To the editor:

The story regarding the unfortunate fatal accident on Fort Avenue forces this writer to put into words some thoughts that have been simmering for a long time.

These thoughts involve what I see as the absolute disregard for traffic laws and other users of the road on the part of a significant and diverse segment of the “bike community,” aided and abetted by the “boarder” community and, as in the Fort Avenue incident, involving a motorized vehicle in a place where such vehicles are, I would think, prohibited.

I ask the reader to react (without peeking) to a number of questions. I will then give you my observations on each:

1. How would you react to two adult males in matching outfits riding bicycles beside each other on a downtown sidewalk near City Hall?

2. What would you think of a person glaring at you for slowly pulling out of your driveway onto a busy thoroughfare because you couldn’t see oncoming traffic because a large pickup truck was parked too close to your driveway?

3. How would you feel if someone gave you the finger because you drove through an intersection with a major thoroughfare after waiting for a break in the traffic?

4. Do you get upset about people driving the wrong way on a one-way street or on the wrong side of a main road?

5. Do people who run lights bother you?

In No. 1, the two bicyclists were Salem police officers. Why they were on the sidewalk I have no idea. They were not in a hurry, and it sure did crowd the sidewalk.

No. 2 describes an incident observed on Lafayette Street. A woman was carefully coming out of her driveway, inching by a large pickup truck blocking her view of traffic. As she nosed by the truck a middle-aged woman on a bike passed the parked truck and was nearly struck by (or struck) the car. The bicyclist yelled loudly at the driver.

No. 3 occurred at the intersection of Lafayette Street and Ocean Avenue. A man in a car had waited for a break in traffic and, when it was safe, crossed Lafayette. As he was starting across there was a bicyclist approaching at a distance. If the bike were a car it would have been aware of the car crossing and slowed; but it was a bike in the hands of a man who just kept on coming, had to hit his brake hard and treated the driver of the car to a view of his middle finger. Perhaps the bicyclist could use his earbuds as an excuse for not paying attention?

No. 4 is a continuing occurrence all over our fair city. Apparently bicycles are immune from traffic laws. It is apparently OK for them to go the wrong way, even on a major street, so long as they are in a bike lane. OK or not, I’ve never seen one stopped or cautioned.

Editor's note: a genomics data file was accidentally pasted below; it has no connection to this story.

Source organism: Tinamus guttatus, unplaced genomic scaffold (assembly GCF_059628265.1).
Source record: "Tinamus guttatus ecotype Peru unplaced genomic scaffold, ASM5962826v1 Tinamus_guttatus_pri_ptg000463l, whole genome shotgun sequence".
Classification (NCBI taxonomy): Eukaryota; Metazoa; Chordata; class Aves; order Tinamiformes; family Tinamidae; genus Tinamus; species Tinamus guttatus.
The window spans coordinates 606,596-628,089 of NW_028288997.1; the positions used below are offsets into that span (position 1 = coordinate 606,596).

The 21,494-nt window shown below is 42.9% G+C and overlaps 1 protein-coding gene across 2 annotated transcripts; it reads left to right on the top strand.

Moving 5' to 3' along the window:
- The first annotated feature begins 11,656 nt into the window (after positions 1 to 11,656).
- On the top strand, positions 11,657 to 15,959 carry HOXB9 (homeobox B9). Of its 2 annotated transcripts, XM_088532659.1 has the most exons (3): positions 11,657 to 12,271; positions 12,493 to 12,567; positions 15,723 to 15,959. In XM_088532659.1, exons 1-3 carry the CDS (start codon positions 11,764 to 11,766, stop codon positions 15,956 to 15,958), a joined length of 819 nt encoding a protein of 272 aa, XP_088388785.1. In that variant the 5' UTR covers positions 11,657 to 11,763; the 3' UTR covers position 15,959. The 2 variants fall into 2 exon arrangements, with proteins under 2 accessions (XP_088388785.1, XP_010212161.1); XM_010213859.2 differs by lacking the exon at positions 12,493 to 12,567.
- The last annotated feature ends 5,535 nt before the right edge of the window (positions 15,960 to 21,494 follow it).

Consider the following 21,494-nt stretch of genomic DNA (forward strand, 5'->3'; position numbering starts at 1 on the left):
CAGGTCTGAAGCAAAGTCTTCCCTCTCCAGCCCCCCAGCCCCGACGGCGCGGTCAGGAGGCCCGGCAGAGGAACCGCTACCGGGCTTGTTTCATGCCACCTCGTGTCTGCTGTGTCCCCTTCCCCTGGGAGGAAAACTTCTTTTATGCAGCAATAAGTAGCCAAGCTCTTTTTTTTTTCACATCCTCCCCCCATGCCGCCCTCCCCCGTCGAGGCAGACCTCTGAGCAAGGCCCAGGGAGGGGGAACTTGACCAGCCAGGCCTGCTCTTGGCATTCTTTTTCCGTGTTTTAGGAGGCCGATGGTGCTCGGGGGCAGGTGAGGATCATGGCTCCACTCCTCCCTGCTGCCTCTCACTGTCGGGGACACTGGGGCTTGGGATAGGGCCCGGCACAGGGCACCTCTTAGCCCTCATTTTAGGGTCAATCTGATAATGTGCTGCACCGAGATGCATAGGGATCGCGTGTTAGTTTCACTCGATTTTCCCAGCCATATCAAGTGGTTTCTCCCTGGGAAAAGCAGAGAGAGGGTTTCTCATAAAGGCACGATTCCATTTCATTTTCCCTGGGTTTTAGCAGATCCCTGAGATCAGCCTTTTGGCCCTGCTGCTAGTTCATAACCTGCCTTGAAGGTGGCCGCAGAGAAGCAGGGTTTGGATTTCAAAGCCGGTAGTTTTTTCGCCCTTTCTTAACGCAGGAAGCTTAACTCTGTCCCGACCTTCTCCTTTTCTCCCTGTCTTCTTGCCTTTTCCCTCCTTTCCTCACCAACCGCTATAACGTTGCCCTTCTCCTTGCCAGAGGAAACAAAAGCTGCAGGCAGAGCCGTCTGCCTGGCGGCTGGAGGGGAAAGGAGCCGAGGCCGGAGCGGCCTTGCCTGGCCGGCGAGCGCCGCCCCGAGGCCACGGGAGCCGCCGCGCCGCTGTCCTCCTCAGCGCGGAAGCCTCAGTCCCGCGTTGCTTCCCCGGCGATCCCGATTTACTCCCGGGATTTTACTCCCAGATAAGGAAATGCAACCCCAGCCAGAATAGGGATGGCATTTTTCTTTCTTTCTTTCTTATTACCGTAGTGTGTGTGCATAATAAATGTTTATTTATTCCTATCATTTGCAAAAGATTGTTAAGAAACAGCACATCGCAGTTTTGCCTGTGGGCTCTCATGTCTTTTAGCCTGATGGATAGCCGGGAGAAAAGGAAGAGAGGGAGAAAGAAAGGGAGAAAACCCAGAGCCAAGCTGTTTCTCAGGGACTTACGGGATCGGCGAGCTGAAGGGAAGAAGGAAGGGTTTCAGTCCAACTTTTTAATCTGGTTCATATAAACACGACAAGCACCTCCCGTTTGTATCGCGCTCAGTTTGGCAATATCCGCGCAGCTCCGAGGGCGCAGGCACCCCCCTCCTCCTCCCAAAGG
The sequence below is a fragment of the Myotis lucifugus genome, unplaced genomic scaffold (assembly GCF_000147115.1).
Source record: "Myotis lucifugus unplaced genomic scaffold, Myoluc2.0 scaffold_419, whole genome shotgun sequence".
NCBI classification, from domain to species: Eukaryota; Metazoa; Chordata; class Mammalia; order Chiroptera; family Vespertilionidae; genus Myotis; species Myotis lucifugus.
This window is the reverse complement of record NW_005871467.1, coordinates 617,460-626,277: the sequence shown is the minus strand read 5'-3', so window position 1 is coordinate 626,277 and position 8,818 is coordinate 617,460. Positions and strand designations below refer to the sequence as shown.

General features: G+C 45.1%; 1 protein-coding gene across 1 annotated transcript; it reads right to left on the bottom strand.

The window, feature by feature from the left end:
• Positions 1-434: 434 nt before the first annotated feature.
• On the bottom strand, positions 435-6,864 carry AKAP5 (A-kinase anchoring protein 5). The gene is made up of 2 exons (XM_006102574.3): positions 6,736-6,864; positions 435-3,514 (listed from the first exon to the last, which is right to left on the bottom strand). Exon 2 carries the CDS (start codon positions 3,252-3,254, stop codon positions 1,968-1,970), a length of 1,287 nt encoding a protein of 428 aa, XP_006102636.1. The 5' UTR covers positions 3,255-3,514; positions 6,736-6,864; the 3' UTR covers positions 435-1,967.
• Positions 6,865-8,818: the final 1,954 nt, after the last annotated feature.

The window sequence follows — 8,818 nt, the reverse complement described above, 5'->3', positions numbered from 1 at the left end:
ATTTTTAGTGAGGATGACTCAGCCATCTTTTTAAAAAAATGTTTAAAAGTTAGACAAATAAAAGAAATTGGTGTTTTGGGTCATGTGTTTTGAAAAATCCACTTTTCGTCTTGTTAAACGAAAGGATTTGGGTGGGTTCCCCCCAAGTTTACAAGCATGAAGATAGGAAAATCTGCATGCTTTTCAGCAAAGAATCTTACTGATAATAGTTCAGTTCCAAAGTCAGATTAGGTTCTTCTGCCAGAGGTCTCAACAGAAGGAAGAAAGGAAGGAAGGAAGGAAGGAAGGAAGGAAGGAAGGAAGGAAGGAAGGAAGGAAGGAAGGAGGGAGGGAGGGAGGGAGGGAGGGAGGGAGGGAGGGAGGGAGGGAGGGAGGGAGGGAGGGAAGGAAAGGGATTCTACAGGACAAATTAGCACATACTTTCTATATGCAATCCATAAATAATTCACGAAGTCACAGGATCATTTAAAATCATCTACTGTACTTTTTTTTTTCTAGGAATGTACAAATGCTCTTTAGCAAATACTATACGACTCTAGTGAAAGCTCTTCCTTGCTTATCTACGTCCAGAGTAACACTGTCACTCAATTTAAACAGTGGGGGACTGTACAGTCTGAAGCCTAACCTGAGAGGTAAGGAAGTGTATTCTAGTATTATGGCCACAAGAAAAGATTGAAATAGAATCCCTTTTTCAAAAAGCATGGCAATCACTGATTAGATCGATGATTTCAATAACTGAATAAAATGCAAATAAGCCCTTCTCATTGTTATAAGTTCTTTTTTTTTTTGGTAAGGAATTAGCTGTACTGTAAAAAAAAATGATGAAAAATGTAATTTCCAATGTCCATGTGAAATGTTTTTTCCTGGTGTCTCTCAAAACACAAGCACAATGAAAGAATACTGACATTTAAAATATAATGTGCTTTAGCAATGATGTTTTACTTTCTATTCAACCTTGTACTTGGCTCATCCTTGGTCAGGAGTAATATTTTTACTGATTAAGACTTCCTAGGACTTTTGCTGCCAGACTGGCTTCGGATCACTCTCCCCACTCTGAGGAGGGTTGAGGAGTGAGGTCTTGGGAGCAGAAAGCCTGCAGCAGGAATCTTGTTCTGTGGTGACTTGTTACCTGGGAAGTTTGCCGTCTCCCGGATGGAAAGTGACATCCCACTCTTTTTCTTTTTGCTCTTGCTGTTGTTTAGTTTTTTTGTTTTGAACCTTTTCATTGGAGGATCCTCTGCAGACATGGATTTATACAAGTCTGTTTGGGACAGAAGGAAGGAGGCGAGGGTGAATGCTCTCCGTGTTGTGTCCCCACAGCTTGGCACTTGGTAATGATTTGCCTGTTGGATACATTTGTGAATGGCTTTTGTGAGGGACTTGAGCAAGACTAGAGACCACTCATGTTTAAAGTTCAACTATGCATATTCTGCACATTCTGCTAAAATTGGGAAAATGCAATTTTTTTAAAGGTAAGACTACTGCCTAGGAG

No. 5 is also far too common. Apparently to many bicyclists the lights don’t apply to them. Combine this with No. 4 above and you have a recipe for disaster. I’m sure that when bicyclists are behind the wheel of a car entering an intersection at a light change they, like all of us, take one last look to their left to make sure there is not a light runner coming. Our last look is normally not to our right; and should not be.

This one happened to me. The intersection is a busy one. The side from which I was entering has two dangerous features: a hedge blocking a driver’s view to the left and a history of people running this light. I had started forward looking carefully to my left when, flying through the intersection at full speed on the wrong side of the street against a red light, came three grown men in full “serious rider” regalia whom this driver nearly struck. The three were totally oblivious to what had nearly befallen them. As I sat there shaken by what had nearly happened I wondered who, in a worst-case situation, would have been blamed.

These comments do not include discussions of skateboarders, who appear to be mostly 20 somethings extending their childhoods and totally oblivious to the dangers they pose to themselves and others.

The sad event on Fort Avenue was as predictable as the rising of the sun. What will be done to prevent a recurrence? “Thoughts and prayers” perhaps?

Brendan Walsh



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